I’ve lent it several times, but my book’s lending days are over. It takes a long time for it to come back home. The Girls Who Went Away is powerful enough to linger with its readers.
I’m taking a closer look on the Advancing Genealogist at select suggested reading titles from my lecture syllabi. I’m starting with an eye-opening book that changed my understanding about the potential experiences of people frequently sought in my past confidential intermediary work. Birth mothers.
Confidential intermediary training taught me to listen to and respect all parties in an adoption. But it could never prepare me to understand a system which treated women poorly well before I was born. The Girls Who Went Away opened my eyes to that system.
The author, Ann Fessler, was adopted. Fessler sought her birth mother. She also set out to document the experiences of other birth mothers. She collected oral histories of over one hundred women who placed children for adoption between the end of WWII and the Roe v. Wade decision (1973). Some of their stories appear between the covers of The Girls Who Went Away. They are heart-wrenching. You’ll get angry. Those who were not yet born when the events in those stories occurred will find past treatment of unmarried (and sometimes married) pregnant women shocking. These women are among us as mothers, aunts, cousins, sisters, and friends.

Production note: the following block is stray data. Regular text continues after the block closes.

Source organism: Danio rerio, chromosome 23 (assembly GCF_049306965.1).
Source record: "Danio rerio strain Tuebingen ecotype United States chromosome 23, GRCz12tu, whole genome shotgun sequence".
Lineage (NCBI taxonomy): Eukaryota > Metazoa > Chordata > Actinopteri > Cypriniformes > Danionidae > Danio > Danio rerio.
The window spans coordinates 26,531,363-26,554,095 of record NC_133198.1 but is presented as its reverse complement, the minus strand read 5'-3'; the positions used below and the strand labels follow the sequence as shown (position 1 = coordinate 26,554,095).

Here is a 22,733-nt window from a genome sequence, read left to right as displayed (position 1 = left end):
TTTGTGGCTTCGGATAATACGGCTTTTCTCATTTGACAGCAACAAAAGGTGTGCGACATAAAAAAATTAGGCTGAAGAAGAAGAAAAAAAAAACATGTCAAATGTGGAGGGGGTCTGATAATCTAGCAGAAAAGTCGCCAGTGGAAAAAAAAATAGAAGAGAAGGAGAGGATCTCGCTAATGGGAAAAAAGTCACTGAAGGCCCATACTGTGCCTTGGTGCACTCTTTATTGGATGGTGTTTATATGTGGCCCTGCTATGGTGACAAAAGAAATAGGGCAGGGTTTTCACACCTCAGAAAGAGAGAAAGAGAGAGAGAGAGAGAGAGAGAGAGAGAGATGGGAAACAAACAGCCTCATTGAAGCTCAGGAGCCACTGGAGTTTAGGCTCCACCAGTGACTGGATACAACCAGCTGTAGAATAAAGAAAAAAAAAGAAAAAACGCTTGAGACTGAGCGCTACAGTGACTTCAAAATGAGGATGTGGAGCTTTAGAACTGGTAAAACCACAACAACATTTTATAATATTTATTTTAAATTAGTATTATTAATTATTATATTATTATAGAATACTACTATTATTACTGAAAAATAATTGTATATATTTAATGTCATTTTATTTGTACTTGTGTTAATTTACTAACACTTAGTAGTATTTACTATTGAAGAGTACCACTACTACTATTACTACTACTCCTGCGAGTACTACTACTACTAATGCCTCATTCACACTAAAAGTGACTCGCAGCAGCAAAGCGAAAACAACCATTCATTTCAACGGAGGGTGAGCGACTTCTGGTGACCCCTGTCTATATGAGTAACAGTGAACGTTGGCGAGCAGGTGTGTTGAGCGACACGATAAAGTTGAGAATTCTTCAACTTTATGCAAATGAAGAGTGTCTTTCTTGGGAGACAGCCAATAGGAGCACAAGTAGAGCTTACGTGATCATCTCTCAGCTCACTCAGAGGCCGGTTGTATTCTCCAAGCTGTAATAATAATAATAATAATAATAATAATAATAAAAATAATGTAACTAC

Anyone involved in post-adoption research simply must read this book. It will allow for a better understanding of those sought. Those interested in women’s studies will find it educational. Counselors, ministers, and others who lend guidance will be enlightened. Adopted persons and those who know a birth mother might gain new understanding. Birth mothers might read it to realize that they are not alone.
I hope that The Girls Who Went Away has helped me to better listen to those who speak, and to support those unable to tell their stories.
Ann Fessler. The Girls Who Went Away: The Hidden History of Women Who Surrendered Children for Adoption in the Decades Before Roe v. Wade. New York: Penguin Press, 2006. Also Penguin Books, 2007.
Fessler has a website with more on the book.
A related Facebook page has additional information on what they call The Baby Scoop Era.
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